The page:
Prosecutors Are Master Framers
By Hans Sherrer
Watching movies and television shows for decades has conditioned us to have the Pavlovian response of thinking that police are the culprits when people are framed.
So it was that instead of presenting us with a new idea, the internationally televised O. J. Simpson trial was a real-life affirmation that police plant evidence, falsify reports and commit perjury in court. The opinion of many people that in O. J.'s case the police worked hard to frame a guilty man doesn't change what they did. It just emphasizes that fame and wealth doesn't protect someone from being vulnerable to such tactics.
However, as reprehensible as the unethical behavior by police can be, focusing on it tends to deflect attention from the bigger picture of how people are successfully framed. Police misbehavior alone is not enough to convict a person. This is because police investigations are typically conducted under the watchful eye of a prosecuting attorney, and even when they aren't, a prosecutor must give his stamp of approval to a case before criminal charges can be pursued against someone.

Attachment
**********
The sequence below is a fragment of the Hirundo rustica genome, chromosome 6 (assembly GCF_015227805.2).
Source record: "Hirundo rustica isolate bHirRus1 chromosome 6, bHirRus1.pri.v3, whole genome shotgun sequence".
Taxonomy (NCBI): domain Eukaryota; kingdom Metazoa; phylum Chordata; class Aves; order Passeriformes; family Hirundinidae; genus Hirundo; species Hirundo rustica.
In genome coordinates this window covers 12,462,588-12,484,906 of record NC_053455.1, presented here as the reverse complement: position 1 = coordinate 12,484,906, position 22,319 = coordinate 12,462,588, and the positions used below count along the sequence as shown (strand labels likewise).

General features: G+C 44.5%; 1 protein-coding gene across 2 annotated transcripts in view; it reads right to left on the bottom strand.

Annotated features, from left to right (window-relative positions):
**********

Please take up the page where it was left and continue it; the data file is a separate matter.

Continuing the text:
This means that no police wrongdoing can ever see the light of a
courtroom without the complicity of a willing prosecutor. To one
degree or another, all frame-ups of people are orchestrated by
prosecutors acting behind the scenes. This is as true of the high
percentage of plea bargains compelled by the threat of a false conviction, as it is by the actual presentation of phony evidence, deceptive arguments, and perjured testimony during a trial.
One of the most effective ways prosecutors contribute to framing people is by manipulating their access to evidence in the government's possession that may tend to cast doubt on their guilt. This is known as discovery evidence, and as a guard against false convictions the U. S. Supreme Court recognized a defendant's right to this information in Brady v. Maryland (1963).